The “selective prosecution” defense refers to a prosecutor who has a personal agenda against a defendant, and chooses to bring charges against that person individually although many others are perpetuating an identical crime.
This method of defense has worked in the past, but it is rarely successful these days because of the difficulties of proving the prosecutor’s motives and the ever-present permissible motive he has in performing his job well.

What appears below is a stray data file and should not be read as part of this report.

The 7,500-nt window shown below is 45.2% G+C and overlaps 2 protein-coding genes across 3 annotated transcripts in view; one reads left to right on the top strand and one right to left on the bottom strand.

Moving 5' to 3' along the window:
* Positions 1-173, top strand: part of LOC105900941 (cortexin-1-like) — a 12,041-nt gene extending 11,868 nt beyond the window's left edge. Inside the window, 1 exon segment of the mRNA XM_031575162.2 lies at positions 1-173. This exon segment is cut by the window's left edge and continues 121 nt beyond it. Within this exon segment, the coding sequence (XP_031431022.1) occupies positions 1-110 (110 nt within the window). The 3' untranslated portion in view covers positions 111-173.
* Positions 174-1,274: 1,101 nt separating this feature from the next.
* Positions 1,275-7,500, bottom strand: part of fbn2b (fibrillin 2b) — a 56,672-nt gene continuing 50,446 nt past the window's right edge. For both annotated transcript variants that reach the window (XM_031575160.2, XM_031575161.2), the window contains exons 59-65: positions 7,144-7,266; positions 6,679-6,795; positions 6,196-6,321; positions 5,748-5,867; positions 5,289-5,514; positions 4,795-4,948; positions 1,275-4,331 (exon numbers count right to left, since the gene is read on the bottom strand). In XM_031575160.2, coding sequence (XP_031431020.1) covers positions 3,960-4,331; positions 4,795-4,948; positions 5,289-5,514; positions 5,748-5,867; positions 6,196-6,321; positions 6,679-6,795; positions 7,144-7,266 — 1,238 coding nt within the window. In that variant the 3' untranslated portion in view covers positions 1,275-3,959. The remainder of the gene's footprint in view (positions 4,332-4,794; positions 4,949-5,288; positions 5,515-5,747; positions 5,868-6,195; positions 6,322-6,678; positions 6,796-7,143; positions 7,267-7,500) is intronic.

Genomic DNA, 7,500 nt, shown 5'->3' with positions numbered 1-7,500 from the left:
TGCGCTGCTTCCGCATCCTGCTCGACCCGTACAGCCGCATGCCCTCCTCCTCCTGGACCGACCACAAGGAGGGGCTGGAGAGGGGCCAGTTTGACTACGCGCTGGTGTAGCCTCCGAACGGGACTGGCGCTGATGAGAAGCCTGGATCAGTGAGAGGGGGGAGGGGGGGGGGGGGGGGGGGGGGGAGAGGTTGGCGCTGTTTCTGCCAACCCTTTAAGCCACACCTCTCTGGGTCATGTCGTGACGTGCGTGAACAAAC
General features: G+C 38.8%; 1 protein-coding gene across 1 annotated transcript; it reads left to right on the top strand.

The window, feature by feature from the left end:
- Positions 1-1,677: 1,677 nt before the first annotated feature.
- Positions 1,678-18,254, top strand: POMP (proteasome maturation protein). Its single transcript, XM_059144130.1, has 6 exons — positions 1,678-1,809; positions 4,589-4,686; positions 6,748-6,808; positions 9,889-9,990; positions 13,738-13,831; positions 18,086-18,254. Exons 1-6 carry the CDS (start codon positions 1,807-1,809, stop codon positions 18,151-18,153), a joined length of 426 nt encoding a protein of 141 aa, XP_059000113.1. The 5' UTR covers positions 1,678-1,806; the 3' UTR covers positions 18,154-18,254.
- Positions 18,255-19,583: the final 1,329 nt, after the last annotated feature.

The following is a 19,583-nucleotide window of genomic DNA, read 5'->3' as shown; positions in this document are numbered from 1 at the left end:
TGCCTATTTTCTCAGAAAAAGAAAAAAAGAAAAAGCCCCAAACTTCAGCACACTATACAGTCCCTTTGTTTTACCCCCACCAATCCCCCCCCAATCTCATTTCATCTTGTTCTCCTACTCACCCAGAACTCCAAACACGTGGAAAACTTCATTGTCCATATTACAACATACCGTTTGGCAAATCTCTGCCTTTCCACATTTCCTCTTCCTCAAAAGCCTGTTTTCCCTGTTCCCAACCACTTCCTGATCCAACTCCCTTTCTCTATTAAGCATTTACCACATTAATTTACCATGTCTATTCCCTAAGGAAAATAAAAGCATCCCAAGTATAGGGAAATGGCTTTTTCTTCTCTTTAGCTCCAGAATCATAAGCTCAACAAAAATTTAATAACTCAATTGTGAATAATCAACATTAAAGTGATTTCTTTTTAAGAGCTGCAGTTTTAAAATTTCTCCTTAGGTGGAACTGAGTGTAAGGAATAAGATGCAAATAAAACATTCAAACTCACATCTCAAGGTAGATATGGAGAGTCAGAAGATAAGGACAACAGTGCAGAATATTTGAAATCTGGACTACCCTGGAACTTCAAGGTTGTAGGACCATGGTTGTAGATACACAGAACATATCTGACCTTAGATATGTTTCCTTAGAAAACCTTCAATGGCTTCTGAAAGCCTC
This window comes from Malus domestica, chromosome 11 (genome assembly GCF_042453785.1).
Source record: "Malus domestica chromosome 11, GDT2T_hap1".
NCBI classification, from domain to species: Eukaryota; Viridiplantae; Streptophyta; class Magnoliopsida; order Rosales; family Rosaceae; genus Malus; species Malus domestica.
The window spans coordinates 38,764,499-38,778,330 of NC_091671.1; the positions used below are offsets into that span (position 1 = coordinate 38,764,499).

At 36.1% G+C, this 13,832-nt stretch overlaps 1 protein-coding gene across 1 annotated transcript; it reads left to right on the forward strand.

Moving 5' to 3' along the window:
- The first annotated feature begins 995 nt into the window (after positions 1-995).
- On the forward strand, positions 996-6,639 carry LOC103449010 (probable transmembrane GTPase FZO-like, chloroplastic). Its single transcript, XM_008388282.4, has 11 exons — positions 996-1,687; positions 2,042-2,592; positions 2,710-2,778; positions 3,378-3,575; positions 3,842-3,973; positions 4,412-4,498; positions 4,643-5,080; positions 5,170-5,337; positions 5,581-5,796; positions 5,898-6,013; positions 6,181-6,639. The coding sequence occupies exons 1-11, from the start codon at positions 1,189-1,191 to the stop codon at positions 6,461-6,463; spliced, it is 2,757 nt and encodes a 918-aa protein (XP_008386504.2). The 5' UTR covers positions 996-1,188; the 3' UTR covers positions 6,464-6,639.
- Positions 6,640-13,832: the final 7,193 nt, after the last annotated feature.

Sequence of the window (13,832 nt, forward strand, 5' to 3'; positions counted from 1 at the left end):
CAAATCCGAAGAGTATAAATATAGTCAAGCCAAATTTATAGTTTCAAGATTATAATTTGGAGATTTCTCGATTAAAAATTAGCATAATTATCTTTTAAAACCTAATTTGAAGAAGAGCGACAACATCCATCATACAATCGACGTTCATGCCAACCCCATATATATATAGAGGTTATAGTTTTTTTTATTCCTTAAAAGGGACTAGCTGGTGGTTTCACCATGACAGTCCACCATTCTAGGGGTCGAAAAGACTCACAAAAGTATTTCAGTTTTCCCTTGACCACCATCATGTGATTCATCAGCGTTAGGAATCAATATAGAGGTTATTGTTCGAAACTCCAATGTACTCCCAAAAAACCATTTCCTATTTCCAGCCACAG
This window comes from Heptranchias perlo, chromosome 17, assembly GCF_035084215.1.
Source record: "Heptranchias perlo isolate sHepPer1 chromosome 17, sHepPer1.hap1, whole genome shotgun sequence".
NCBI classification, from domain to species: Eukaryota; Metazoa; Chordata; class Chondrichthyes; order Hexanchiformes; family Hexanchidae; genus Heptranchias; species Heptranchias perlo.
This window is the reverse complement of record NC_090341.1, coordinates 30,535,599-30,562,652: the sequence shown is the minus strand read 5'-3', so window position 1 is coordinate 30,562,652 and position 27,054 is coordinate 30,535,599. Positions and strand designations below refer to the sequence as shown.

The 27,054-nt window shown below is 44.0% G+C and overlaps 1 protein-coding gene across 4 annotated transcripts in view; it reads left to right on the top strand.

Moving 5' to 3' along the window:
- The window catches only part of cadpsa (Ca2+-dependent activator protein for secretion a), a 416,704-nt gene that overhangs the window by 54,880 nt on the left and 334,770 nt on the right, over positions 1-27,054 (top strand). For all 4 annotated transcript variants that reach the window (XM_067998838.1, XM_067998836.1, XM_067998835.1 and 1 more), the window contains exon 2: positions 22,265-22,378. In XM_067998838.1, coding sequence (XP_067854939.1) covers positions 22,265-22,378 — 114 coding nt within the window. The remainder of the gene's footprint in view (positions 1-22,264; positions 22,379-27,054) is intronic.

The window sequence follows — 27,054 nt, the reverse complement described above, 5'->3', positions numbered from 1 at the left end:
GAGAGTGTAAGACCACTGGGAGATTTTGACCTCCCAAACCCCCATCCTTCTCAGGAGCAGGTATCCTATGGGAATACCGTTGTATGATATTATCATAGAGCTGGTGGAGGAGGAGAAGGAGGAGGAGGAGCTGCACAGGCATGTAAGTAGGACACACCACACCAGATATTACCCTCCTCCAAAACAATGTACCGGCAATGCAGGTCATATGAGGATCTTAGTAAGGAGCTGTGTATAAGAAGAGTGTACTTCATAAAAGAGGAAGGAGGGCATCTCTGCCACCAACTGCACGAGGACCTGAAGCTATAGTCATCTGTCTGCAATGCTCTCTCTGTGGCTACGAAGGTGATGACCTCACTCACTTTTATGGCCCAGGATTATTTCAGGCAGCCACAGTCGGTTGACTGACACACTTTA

In order for the selective prosecution defense to be successful, a defense attorney must show two things:
- He must show that others who are committing similar crimes situated have not been prosecuted.
- The prosecution was based his actions on an impermissible motive, such as revenge or personal vendetta.
As we mentioned, proving the existence of such an impermissible motive is hard enough; proving that the prosecution was based on this motive is even tougher.